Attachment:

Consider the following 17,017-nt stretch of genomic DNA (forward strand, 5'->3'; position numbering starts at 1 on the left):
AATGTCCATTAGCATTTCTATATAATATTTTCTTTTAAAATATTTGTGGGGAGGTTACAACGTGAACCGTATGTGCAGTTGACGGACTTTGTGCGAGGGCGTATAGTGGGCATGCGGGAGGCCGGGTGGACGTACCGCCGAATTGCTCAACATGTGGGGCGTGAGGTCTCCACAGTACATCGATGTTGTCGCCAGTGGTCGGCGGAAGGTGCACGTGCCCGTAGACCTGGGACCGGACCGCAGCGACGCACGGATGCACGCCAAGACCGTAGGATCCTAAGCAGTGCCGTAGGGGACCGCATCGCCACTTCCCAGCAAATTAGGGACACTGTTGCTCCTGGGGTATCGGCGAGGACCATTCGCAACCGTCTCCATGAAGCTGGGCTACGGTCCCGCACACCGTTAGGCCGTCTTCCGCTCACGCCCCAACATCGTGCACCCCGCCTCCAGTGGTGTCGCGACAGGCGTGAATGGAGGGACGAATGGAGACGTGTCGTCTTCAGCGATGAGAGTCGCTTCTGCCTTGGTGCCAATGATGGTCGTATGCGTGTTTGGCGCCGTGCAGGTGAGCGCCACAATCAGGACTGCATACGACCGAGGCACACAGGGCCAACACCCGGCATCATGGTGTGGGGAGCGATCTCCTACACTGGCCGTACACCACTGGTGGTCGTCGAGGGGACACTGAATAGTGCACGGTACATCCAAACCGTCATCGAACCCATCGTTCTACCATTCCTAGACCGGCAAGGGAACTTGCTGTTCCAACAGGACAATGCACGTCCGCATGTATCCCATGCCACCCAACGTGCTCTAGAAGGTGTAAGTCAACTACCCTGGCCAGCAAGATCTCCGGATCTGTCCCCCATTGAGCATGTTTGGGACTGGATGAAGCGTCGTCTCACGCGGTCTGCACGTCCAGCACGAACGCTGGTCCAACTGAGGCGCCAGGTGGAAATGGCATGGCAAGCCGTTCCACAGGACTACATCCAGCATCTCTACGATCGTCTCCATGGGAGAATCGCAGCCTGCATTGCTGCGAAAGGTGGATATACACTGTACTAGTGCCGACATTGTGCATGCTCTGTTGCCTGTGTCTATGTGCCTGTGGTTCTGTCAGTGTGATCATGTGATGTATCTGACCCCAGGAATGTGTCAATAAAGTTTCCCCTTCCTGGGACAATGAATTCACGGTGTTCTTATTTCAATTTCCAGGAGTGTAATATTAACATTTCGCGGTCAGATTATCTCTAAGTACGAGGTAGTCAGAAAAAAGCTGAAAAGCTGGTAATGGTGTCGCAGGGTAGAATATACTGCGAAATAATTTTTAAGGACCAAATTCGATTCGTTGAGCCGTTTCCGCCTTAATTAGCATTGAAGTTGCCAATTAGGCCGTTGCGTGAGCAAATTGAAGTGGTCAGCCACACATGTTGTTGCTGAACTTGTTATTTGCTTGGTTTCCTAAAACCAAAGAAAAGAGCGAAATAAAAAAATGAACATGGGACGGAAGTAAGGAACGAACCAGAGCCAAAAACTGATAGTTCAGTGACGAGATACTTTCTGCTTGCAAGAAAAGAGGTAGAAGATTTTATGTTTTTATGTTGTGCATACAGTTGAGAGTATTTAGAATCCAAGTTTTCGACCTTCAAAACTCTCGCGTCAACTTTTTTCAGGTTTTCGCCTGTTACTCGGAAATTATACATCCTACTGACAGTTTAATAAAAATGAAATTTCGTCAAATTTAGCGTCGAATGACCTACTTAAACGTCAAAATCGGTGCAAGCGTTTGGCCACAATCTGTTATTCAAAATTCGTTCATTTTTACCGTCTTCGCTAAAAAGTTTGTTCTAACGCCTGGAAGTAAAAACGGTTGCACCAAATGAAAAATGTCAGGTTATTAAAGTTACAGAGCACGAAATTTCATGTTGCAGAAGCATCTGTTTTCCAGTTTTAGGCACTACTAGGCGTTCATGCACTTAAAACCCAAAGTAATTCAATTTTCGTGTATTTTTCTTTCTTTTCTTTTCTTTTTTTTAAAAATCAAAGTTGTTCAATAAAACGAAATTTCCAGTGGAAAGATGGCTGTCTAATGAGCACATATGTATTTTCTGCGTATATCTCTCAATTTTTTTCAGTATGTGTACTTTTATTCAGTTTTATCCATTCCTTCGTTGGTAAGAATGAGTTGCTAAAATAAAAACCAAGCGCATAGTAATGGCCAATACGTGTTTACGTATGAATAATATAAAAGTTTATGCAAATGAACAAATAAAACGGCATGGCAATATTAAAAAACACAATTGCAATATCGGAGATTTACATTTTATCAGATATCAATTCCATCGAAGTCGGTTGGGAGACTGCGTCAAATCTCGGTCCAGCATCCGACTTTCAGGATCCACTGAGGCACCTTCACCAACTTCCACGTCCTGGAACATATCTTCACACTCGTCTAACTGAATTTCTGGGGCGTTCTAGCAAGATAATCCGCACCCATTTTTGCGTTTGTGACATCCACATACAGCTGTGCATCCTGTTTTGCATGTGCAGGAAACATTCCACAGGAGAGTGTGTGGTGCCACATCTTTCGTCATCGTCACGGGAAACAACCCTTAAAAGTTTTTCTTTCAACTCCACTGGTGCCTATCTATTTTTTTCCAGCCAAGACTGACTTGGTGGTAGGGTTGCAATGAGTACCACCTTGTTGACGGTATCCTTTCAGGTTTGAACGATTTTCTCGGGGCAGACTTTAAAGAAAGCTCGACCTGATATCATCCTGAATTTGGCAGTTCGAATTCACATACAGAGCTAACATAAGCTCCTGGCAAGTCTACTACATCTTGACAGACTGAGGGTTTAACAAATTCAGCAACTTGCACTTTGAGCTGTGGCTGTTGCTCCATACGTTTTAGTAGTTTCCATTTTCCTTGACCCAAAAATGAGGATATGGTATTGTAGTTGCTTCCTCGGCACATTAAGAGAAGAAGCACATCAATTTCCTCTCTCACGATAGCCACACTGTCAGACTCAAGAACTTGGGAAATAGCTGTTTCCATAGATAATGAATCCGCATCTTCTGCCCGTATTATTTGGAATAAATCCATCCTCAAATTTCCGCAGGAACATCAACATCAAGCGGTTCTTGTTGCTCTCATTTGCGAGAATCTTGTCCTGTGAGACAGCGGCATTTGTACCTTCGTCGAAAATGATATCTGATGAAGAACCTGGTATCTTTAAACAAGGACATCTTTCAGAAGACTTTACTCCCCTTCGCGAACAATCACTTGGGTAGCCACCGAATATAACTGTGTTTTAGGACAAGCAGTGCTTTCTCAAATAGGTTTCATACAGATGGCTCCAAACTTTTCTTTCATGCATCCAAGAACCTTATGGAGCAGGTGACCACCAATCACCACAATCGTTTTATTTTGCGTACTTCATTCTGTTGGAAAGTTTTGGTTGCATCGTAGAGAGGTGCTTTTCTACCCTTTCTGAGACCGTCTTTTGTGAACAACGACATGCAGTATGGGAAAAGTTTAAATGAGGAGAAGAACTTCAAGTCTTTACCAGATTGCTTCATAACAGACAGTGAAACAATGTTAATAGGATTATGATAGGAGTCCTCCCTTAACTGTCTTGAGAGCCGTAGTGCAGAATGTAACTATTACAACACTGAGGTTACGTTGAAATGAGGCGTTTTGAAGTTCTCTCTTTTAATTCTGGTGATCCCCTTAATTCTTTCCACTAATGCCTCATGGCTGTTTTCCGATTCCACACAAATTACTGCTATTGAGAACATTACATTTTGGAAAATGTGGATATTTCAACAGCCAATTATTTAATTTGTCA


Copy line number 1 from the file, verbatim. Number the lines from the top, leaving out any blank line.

Consider the following 17,017-nt stretch of genomic DNA (forward strand, 5'->3'; position numbering starts at 1 on the left):